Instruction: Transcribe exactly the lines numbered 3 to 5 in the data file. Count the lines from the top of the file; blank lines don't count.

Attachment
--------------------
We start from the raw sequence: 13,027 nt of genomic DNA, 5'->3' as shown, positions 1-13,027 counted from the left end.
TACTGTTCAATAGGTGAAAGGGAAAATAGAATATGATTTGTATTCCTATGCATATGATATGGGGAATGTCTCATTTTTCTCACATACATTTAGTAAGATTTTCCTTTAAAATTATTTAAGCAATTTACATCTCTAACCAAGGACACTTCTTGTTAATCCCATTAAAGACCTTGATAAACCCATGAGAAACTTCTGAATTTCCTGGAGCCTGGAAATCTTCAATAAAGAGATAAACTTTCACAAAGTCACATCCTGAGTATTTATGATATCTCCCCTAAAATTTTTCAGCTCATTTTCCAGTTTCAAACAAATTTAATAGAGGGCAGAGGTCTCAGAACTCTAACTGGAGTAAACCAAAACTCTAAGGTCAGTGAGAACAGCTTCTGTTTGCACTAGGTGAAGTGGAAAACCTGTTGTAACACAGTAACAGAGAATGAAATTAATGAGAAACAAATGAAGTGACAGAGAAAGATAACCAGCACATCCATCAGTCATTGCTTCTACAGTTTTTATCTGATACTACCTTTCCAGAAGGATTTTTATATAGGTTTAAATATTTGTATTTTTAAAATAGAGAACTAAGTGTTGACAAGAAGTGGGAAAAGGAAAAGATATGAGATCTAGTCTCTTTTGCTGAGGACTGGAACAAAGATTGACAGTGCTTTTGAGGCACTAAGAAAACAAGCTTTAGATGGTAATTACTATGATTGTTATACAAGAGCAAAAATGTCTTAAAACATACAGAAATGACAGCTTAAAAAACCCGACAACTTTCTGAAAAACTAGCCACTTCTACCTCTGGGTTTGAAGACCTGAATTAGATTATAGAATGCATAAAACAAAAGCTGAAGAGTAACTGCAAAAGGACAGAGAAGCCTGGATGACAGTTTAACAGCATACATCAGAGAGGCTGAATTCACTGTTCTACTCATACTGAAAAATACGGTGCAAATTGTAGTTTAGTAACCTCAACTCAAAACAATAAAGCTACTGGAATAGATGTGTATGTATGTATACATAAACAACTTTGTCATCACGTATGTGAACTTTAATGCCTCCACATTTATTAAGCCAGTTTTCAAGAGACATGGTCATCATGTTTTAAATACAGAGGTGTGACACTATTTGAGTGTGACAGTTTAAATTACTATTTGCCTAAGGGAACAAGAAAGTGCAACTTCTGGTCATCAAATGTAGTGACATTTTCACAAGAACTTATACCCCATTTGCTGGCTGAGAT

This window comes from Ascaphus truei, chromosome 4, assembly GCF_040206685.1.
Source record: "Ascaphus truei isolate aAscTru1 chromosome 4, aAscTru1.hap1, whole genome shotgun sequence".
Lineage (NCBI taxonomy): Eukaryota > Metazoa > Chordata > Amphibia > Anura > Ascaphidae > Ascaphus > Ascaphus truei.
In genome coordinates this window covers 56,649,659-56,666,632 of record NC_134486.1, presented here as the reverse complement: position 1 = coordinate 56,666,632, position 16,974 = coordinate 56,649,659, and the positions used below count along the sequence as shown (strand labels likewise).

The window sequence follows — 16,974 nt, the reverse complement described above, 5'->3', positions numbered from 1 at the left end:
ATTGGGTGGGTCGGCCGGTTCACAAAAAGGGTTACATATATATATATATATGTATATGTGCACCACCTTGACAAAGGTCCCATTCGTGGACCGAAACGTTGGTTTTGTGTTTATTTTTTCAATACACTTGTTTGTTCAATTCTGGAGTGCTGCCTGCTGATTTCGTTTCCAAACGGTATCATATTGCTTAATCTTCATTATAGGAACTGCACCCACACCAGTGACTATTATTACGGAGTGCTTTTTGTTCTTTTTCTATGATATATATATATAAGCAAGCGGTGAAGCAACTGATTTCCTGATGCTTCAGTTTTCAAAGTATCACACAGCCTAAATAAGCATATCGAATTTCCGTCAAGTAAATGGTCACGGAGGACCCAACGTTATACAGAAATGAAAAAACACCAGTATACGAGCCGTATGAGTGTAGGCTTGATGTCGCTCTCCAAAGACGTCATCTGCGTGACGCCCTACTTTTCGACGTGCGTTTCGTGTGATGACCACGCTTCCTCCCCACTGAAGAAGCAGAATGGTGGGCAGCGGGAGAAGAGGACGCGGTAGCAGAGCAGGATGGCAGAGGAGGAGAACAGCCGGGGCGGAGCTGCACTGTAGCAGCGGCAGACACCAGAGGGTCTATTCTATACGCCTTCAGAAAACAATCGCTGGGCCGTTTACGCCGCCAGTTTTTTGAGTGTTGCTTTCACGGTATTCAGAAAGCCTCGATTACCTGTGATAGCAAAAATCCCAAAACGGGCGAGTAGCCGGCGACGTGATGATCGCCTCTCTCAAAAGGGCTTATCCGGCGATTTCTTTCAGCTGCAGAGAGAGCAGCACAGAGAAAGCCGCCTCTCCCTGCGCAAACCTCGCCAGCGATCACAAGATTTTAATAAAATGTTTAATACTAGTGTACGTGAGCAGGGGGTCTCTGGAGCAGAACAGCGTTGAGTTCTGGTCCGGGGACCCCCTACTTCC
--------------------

This window comes from Ascaphus truei, chromosome 4, assembly GCF_040206685.1.
Source record: "Ascaphus truei isolate aAscTru1 chromosome 4, aAscTru1.hap1, whole genome shotgun sequence".
Lineage (NCBI taxonomy): Eukaryota > Metazoa > Chordata > Amphibia > Anura > Ascaphidae > Ascaphus > Ascaphus truei.